Contents


Lincoln’s Herndon

Lincoln Before Washington: New Perspectives on the Illinois Years by Douglas L. Wilson

Herndon’s Informants: Letters, Interviews, and Statements about Abraham Lincoln Edited by Douglas L. Wilson and Rodney O. Davis

Honor’s Voice: The Transformation of Abraham Lincoln by Douglas L. Wilson

Computers: Waiting for the Revolution

The Coming American Renaissance: How to Benefit from America’s Economic Resurgence by Michael Moynihan

The Death of Distance: How the Communications Revolution Will Change Our Lives by Frances Cairncross

The Computer Revolution: An Economic Perspective by Daniel E. Sichel

Education for What? The New Office Economy by Anthony P. Carnevale, by Stephen J. Rose

Bosnia: The Great Betrayal

Endgame: The Betrayal and Fall of Srebrenica, Europe’s Worst Massacre Since World War II by David Rohde

Blood and Vengeance: One Family’s Story of the War in Bosnia by Chuck Sudetic

The Reluctant Superpower: United States’ Policy in Bosnia, 1991-95 by Wayne Bert

Srebrenica: Record of a War Crime by Jan Willem Honig, by Norbert Both

Logavina Street: Life and Death in a Sarajevo Neighborhood by Barbara Demick

The Serbs: History, Myth and the Destruction of Yugoslavia by Tim Judah

Contributors

Mark Danner is Chancellor’s Professor of English and Journalism at the University of California at ­Berkeley and James Clarke Chace Professor of Foreign Affairs and the Humanities at Bard. His forthcoming book is Spiral: Trapped in the Forever War. His writing and other work can be found at markdanner.com.

D.J. Enright (1920–2002) was a British poet, novelist and critic. He held teaching positions in Egypt, Japan, Thailand, Singapore and the United Kingdom. In 1981 Enright was awarded the Queen’s Gold Medal for Poetry.

Alma Guillermoprieto is a frequent contributor to The New York Review, often writing on Latin America. (January 2015)

Brad Leithauser is a novelist, poet, and essayist. He lives in Massachusetts.

Simon Leys (1935–2014) was the pen name of Pierre Ryckmans, who was born in Belgium and settled in Australia in 1970. He taught Chinese literature at the Australian Na­tional University and was Professor of Chinese Studies at the University of Sydney from 1987 to 1993. Leys was a contributor to such publications as The New York Review of Books, Le Monde, and Le Figaro Littéraire, writing on literature and contemporary China. Among his books are Chinese Shadows, Other People’s Thoughts, and The Wreck of the Batavia & Prosper. In addition to The Death of Napoleon NYRB publishes The Hall of Uselessness, a collection of essays, and On the Abolition of All Political Parties, an essay by Simone Weil that Leys translated and edited. His many awards include the Prix Renaudot, the Prix Femina, the Prix Guizot, and the Christina Stead Prize for Fiction.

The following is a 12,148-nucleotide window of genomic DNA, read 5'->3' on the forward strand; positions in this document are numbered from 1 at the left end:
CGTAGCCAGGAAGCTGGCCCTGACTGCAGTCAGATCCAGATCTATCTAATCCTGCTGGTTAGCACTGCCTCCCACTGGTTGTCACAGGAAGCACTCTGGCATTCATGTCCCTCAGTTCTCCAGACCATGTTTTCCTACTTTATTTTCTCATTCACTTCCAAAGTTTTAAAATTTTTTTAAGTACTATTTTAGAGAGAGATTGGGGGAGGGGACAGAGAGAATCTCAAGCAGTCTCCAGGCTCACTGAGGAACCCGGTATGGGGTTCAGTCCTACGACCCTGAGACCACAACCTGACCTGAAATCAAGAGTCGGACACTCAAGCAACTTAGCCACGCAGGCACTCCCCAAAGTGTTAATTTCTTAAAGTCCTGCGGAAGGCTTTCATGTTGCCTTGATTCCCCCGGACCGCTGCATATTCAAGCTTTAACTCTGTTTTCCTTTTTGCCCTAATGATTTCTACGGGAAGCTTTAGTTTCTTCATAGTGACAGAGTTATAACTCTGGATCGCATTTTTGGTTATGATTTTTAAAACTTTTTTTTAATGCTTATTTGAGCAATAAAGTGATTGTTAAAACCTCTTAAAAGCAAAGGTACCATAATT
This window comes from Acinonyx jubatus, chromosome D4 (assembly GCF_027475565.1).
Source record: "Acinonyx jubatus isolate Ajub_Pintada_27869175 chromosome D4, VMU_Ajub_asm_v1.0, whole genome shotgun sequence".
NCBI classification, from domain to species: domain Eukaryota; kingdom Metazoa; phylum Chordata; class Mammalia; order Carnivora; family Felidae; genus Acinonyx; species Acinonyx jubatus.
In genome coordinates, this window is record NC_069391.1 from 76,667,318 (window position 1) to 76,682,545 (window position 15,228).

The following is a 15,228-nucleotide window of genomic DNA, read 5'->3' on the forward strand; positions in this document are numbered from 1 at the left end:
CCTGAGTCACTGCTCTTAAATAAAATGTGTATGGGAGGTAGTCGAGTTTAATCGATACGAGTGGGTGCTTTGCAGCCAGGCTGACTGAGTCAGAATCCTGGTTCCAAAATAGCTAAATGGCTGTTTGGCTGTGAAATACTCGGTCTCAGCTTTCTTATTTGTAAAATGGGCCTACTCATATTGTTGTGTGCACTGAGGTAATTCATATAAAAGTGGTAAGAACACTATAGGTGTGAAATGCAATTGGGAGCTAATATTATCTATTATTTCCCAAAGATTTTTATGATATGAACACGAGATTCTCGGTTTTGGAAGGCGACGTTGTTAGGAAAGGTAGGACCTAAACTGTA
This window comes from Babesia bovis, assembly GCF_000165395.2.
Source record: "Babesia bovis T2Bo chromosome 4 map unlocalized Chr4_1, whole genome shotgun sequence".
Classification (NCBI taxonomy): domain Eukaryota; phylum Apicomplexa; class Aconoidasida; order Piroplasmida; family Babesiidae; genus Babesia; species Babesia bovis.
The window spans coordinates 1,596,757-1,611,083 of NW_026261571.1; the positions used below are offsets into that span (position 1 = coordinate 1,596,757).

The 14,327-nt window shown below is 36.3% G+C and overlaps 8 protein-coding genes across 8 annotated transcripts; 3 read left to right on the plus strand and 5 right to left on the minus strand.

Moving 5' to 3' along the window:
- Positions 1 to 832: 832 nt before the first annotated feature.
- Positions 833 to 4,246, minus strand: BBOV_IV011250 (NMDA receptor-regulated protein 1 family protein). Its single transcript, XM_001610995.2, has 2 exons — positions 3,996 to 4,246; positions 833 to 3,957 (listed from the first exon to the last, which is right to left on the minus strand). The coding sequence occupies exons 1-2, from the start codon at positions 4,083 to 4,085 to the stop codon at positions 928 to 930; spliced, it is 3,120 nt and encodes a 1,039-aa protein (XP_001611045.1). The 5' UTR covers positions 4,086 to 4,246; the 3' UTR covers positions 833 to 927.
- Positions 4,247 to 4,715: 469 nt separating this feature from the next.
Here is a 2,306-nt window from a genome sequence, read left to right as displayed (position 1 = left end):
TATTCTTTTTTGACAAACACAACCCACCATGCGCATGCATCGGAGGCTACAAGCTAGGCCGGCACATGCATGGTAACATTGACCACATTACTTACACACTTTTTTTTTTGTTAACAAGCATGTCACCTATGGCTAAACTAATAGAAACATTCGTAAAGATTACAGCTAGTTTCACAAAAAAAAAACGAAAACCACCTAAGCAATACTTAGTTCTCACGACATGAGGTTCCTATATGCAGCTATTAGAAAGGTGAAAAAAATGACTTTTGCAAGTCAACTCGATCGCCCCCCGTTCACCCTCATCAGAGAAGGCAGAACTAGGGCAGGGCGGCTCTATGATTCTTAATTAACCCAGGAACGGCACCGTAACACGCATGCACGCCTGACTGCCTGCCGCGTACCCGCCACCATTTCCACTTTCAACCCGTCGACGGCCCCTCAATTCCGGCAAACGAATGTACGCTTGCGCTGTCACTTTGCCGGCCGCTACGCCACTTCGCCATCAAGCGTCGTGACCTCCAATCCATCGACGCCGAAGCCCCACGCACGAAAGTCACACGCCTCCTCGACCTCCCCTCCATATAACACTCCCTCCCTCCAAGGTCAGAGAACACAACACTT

Jeff Madrick is the director of the Bernard L. Schwartz Re­discovering Government Initiative at the Century Foundation and editor of Challenge Magazine. His new book is Seven Bad Ideas: How Mainstream Economists Damaged America and the World.


James McPherson is George Henry Davis ’86 Professor of American History Emeritus at Princeton. His books include Battle Cry of Freedom: The Civil War Era, which was awarded the Pulitzer Prize in 1989, and, most recently, War on the Waters: The Union and Confederate Navies, 1861–1865.


Lars-Erik Nelson (1941-2000) was the Washington columnist for the New York Daily News, and a frequent contributor to the Review.

David J. Rothman is Bernard Schoenberg Professor of Social Medicine and History at the Columbia College of Physicians and Surgeons and president of the Institute on Medicine as a Professor.

Robert Stone was born in Brooklyn in 1937. He is the author of seven novels: A Hall of Mirrors, the National Book Award–winning Dog Soldiers, A Flag for Sunrise, Children of Light, Outerbridge Reach, Damascus Gate, and Bay of Souls. He has also written short stories, essays, and screenplays, and published a short story collection, Bear and His Daughter, which was nominated for the Pulitzer Prize. He lives in New York City and in Key West, Florida.

Michael Wood is the Charles Barnwell Straut Class of 1923 Professor of English and Comparative Literature at Princeton. His books include Literature and the Taste of Knowledge and Yeats and Violence